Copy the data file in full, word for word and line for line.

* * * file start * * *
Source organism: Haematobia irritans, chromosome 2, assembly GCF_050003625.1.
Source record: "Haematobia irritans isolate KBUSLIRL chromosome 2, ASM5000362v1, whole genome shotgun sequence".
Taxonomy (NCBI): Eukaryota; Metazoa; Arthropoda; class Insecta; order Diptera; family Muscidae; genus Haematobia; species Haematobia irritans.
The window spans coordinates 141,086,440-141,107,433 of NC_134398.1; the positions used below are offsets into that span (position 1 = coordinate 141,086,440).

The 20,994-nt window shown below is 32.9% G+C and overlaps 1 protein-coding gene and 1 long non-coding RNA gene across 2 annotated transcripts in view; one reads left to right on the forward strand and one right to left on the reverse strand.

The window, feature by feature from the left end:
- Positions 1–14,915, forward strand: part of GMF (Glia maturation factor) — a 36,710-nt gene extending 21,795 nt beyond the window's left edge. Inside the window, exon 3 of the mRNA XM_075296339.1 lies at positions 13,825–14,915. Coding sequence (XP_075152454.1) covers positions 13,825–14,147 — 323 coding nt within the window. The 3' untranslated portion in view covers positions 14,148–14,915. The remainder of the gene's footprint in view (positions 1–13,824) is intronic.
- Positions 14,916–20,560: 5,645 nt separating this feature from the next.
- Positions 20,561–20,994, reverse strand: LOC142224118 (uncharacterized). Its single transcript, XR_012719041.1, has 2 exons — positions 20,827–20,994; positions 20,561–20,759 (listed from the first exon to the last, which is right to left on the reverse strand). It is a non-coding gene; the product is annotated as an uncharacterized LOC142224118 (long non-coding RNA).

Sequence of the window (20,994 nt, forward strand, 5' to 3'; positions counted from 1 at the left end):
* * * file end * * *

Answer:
Source organism: Haematobia irritans, chromosome 2, assembly GCF_050003625.1.
Source record: "Haematobia irritans isolate KBUSLIRL chromosome 2, ASM5000362v1, whole genome shotgun sequence".
Taxonomy (NCBI): Eukaryota; Metazoa; Arthropoda; class Insecta; order Diptera; family Muscidae; genus Haematobia; species Haematobia irritans.
The window spans coordinates 141,086,440-141,107,433 of NC_134398.1; the positions used below are offsets into that span (position 1 = coordinate 141,086,440).

The 20,994-nt window shown below is 32.9% G+C and overlaps 1 protein-coding gene and 1 long non-coding RNA gene across 2 annotated transcripts in view; one reads left to right on the forward strand and one right to left on the reverse strand.

The window, feature by feature from the left end:
- Positions 1–14,915, forward strand: part of GMF (Glia maturation factor) — a 36,710-nt gene extending 21,795 nt beyond the window's left edge. Inside the window, exon 3 of the mRNA XM_075296339.1 lies at positions 13,825–14,915. Coding sequence (XP_075152454.1) covers positions 13,825–14,147 — 323 coding nt within the window. The 3' untranslated portion in view covers positions 14,148–14,915. The remainder of the gene's footprint in view (positions 1–13,824) is intronic.
- Positions 14,916–20,560: 5,645 nt separating this feature from the next.
- Positions 20,561–20,994, reverse strand: LOC142224118 (uncharacterized). Its single transcript, XR_012719041.1, has 2 exons — positions 20,827–20,994; positions 20,561–20,759 (listed from the first exon to the last, which is right to left on the reverse strand). It is a non-coding gene; the product is annotated as an uncharacterized LOC142224118 (long non-coding RNA).

Sequence of the window (20,994 nt, forward strand, 5' to 3'; positions counted from 1 at the left end):